Just two months after closing its acquisition of Slack, Salesforce unveiled at its Dreamforce customer conference this week a series of integrations that will put the team chat service at the heart of Salesforce.com.
“We want to integrate Slack across every Salesforce cloud and every industry solution,” Slack CEO and co-founder Stewart Butterfield said in a call with reporters on the eve of the event.
The company also set out a roadmap for extending its Hyperforce public cloud into new countries and announced a new video messaging function for Slack called Clips, which enables enterprise users to record and send video and audio messages to colleagues — or to Slack users in other companies through Slack Connect.
Clips and Connect
While there was a lot of eye-rolling a year ago when Oracle made its bid to acquire Tik-Tok, a project that has since been shelved indefinitely, Slack seems to think there’s business value in employees sharing takes on topics via short video messages.
The Clips platform will automatically transcribe and caption audio, so that the content becomes searchable from within Slack. Clips can be played back at variable speed, and with the search function it’s possible to jump straight to key scenes.
Butterfield said Clips could be a way to avoid the stiffness of the Monday-morning standup meeting, enabling employees to record their status updates beforehand, or to watch others’ contributions later. The flexibility this “asynchronous” messaging enables is one of its key benefits, he said.
Clips is being rolled out to the first customers during Dreamforce, and will be available to all paying customers by year-end, the company said.
Slack Connect, which enables enterprises to share messaging channels with teams in other companies, is on a roll: One year after its launch, Slack Connect is used by 91,000 of Slack’s 169,000 paying customers and, at its current growth rate, could outstrip the paying customer base in a year or so, according to the company.
That’s prompting Slack to turn its customers into evangelists for the service, allowing those on its top pricing tier, Enterprise Grid, to sponsor connections to partners that aren’t yet Slack customers at no extra cost to themselves or their partners.
Deeper Slack integration
Salesforce COO Bret Taylor said the company is also making additional Slack connections with its own and other industry products — 16 of them in all — making Slack the interface for Salesforce users to collaborate around training, sales fulfillment, coding, banking, or even healthcare.
Trailhead for Slack will use Salesforce’s existing AI-powered learning tools to deliver training materials within Slack, while Slack-First Experience will deliver content from an enterprise’s intranet to staff right in Slack. Slack-First Platform will enable low-code creation of applications and workflows in Slack.
There will also be Slack integrations with two other Salesforce acquisitions: MuleSoft (its platform for data integration) and Quip, a cloud-based collaborative office productivity challenger to Microsoft Office365 or Google Workspace, now tightly tied to Salesforce’s data platform. These will make it easier to connect business workflows to Slack using Mulesoft, and to embed Quip documents directly in Slack.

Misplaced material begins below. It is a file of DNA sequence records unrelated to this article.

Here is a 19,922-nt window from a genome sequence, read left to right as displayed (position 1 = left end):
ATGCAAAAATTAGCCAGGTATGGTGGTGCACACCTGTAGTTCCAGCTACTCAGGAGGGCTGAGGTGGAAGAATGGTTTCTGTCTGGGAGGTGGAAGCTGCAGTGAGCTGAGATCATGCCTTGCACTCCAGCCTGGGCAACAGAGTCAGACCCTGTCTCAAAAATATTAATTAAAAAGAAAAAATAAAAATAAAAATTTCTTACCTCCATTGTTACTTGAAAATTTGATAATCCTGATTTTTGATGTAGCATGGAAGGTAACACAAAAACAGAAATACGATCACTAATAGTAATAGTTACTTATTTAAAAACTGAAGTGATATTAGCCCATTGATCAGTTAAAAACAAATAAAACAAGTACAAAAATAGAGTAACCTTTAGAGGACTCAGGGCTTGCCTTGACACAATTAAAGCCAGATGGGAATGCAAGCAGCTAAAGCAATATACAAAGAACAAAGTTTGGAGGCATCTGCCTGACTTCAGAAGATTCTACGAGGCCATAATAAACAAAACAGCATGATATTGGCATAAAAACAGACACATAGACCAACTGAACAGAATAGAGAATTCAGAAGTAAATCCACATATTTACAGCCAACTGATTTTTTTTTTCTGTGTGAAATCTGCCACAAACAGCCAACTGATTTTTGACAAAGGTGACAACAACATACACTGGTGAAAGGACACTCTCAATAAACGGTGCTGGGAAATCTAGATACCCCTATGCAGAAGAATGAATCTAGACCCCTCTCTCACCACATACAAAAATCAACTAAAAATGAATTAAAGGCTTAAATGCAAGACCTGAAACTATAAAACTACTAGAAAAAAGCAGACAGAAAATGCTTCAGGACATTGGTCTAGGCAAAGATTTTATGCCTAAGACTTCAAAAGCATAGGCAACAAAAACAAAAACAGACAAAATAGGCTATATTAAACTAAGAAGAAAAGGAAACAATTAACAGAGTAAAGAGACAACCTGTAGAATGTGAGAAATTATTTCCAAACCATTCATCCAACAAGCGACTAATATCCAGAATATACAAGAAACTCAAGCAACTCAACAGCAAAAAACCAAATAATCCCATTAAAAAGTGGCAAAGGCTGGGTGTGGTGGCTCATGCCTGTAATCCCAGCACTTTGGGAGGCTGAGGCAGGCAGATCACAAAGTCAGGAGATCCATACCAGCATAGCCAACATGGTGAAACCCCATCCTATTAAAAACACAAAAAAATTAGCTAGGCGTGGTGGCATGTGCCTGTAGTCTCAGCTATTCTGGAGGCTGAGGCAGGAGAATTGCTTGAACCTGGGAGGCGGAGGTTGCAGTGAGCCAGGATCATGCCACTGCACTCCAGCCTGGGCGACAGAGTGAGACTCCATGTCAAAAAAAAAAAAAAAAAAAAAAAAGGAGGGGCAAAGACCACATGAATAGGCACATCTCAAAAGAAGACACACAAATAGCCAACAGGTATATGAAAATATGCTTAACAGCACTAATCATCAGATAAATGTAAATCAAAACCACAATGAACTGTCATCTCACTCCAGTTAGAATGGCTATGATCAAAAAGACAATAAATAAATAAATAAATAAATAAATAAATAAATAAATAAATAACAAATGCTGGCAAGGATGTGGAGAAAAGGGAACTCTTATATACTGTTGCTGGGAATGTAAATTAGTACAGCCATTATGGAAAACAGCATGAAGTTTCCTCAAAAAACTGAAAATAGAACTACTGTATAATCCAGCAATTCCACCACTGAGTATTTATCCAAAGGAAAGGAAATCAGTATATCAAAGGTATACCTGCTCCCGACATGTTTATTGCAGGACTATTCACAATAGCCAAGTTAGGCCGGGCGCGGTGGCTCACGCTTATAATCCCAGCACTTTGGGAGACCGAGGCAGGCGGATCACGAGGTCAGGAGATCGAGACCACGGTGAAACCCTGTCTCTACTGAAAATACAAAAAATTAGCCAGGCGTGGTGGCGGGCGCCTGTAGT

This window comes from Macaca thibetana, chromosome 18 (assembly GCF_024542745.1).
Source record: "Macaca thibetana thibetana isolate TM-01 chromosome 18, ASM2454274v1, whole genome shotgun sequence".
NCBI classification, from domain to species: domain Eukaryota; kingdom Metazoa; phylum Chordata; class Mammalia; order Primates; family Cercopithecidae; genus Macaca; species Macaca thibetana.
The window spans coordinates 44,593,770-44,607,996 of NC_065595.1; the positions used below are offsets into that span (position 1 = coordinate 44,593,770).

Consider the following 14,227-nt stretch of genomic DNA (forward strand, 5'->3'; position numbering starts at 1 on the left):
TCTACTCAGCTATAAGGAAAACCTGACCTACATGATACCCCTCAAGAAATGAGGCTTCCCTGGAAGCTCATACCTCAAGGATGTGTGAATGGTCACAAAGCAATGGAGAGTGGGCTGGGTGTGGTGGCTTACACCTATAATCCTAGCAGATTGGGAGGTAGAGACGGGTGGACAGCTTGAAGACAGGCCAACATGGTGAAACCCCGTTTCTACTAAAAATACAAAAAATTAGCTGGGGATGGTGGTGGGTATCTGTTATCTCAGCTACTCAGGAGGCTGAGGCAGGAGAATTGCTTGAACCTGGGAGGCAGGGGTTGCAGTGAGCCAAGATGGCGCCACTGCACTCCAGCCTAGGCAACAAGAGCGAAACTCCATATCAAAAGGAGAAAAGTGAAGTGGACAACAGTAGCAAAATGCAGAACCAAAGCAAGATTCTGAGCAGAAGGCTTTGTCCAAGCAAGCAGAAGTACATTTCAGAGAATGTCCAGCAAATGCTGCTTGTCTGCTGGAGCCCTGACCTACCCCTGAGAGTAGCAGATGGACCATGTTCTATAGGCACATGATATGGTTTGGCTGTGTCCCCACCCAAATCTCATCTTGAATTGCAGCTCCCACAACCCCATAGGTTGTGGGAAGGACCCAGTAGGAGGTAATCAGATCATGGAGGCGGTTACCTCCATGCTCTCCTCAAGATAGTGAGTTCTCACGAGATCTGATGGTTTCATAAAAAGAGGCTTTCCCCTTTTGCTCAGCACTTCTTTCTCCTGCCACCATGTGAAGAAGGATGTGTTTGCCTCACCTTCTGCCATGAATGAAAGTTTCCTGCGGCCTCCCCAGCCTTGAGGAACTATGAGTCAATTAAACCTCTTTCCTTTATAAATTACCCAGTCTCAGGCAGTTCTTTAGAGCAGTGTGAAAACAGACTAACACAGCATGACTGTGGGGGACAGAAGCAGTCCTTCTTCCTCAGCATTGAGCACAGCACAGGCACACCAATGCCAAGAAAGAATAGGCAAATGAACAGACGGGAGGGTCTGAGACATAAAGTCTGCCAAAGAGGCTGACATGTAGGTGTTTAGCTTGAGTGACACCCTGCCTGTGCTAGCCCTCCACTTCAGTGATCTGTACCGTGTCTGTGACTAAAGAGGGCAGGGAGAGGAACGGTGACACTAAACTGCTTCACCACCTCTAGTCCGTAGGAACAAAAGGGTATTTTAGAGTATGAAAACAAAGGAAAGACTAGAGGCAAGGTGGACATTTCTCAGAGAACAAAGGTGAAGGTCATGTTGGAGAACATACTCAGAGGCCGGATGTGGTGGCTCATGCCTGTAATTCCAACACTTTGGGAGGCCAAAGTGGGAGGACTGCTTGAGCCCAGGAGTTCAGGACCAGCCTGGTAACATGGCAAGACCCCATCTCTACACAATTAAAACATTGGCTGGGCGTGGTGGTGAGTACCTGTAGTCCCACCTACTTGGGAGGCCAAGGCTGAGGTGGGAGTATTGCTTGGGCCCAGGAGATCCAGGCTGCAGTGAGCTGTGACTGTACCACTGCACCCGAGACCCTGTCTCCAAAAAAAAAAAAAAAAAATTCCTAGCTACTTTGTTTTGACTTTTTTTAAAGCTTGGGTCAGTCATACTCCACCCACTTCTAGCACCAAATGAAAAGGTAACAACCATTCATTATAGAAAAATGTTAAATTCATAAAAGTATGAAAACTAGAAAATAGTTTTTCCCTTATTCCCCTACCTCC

These integrations, coupled with forthcoming AI-based automation tools for Mulesoft and Salesforce Flow that the company announced last week, are about extending Salesforce’s workflow platform capabilities far beyond its CRM core, at a time when SAP (with its Business Technology Platform) and ServiceNow (with its Now Platform) are pushing (from very different directions) to be the foundations on which modern business processes are built.
The price of integration
Salesforce is likely to want to tie pricing for Slack and its CRM platform together, too, and Adam Mansfield, a practice leader at UpperEdge, a consultancy that advises enterprises on IT sourcing, warned CIOs to be wary of that as annual contract negotiations come around.
“Expect Salesforce to pitch ‘Slack-First’ solutions ahead of their renewal date,” he said. “They will focus their pitch around making the products currently being used ‘move valuable.’ I would recommend pushing Salesforce to focus on the actual additional value your organization will realize from their ‘Slack-First’ solutions.”
He recommended asking Salesforce what will happen if the promised value is not received: “Will they give you a credit and let you go back to the prior Sales Cloud solution and drop Slack without price increases?”
Another thing CIOs need to be wary of when using software-as-a-service offerings such as Salesforce is where their data is hosted.
Increasingly strict national and state-level data protection laws limiting where customer data can be processed mean that SaaS applications and cloud platforms need to provide robust controls for managing the location of data.
Hyperforce extended to more countries
Salesforce is addressing these data residency requirements with some improvements to Hyperforce, the public cloud platform on which it deploys its Customer360 service.
Currently available in the US, India, Australia, Canada, and Japan, Hyperforce will be extended to Singapore, Brazil, Germany, and France by year-end, with the UK, South Korea, Italy, Sweden, Indonesia, United Arab Emirates, and Switzerland to follow next year, Salesforce’s Taylor said. For the EU operating zone (initially Germany and France), Salesforce is committing to host all operations, including support and technical operations, in the EU to help businesses meet EU General Data Protection Regulation (GDPR) requirements.
“For multinationals, meeting the local requirements of your customers is increasingly complex; with Customer360 you can have one customer experience and meet all those requirements locally,” Taylor said.